In this article, I’m going to provide some practical tips on what to do and what not to do for speakers/presenters who will be making presentations to audiences that include First Nations Peoples.
Why would I do this? I am routinely involved in conferences as a speaker, exhibitor, participant, and on occasion, as a conference organizer. I hear many speakers and a variety of presentation styles and can report that some speakers get it right, some make mistakes but manage to get along, and some don’t fair well at all.
The speakers who do it well do protocol, use the correct and respectful terminology, and know what to say and what not to say. Those who struggle, and sometimes they don’t make it at all, struggle with one or all of the above. For example, I attended a conference at which one of the speakers was called to task in front of the audience for comments made during the presentation. I felt bad for the speaker, and for the attendee so hence the interest in this article to provide some guidance and suggestions for speakers who will be making presentations to audiences that include First Nations Peoples.
What follows are four tips to help you with your next presentation at an event that includes First Nations people in the audience. These ideas and tips come directly from our book Working Effectively with Indigenous Peoples®.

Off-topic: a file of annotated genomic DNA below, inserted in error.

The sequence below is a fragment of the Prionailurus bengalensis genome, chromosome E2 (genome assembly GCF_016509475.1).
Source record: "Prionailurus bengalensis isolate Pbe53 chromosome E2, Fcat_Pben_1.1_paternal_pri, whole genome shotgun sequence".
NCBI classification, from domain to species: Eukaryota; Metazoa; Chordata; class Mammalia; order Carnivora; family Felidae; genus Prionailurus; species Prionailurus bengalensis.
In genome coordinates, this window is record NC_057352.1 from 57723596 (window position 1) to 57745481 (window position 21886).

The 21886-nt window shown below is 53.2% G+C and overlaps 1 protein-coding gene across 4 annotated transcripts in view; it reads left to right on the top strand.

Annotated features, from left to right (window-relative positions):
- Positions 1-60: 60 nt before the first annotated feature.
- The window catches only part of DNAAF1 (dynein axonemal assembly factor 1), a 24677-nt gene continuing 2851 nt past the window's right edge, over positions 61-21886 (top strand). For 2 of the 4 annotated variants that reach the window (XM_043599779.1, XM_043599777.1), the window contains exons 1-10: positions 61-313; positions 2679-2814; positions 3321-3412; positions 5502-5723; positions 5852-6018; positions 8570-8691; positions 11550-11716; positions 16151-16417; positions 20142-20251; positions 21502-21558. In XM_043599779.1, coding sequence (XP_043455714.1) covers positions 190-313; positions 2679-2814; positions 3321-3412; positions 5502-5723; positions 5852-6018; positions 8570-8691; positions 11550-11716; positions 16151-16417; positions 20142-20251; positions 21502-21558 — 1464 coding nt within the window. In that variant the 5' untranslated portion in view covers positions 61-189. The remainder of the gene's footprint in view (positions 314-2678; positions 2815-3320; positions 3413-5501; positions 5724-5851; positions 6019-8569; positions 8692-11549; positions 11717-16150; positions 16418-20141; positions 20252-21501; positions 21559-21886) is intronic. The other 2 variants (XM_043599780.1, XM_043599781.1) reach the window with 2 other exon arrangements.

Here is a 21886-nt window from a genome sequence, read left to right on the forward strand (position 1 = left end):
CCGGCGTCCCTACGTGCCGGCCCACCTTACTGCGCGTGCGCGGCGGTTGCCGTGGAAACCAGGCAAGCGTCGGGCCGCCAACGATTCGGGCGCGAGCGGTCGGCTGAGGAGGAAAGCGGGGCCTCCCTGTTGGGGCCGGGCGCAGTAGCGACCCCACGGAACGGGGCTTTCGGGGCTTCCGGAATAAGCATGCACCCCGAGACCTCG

Please keep in mind as you read through them that you don't actually have to do what I'm suggesting you do - I'm simply offering a “suffering is optional” approach for speakers looking for a smooth ride.
#1: Words have impact.
The first thing to know is that words have an impact on people. Pick the right words and nothing bad happens. Pick the wrong words and hang on, it's going to be tough. In the Christopher Columbus story, I make the point that if you change “discovered” to “arrived” you won’t have protests in big cities.
#2: Get the terminology right.
For example, don't use Aboriginal or Aboriginals when it is constitutionally correct to say Aboriginal Peoples. I give presenters high marks when they know which term to use and stay consistent with the term. If you start with Aboriginal Peoples don't switch to Indian or Native or band or First Nations or community. If you would like more help with this we provide a free guide to terminology that you can download right here - just click the book icon.
#3: Get the pronunciation right.
As a presenter, you have an opportunity to score really big points if you pronounce the community’s name correctly. I am frequently asked “Bob, do I get credit for trying?” “ No. You get demerits.” Here is a short, two minute video to help you out.
#4: Do proper protocol.
Prior to your speaking engagement, do your due diligence and find out if the building in which you are speaking is on treaty land or traditional territory. Here are examples of correct protocol for thanking the hosting First Nation for meetings on treaty land and traditional territory. I would encourage presenters to take this a step further and include it as a slide.
If you are an event organizer, be sure to share this list with your speakers. If you are an event speaker be sure to share it with your fellow speakers so that they too can benefit from a little bit of insight.
Here's a free ebook that will help speakers get it right when presenting to Indigenous Peoples.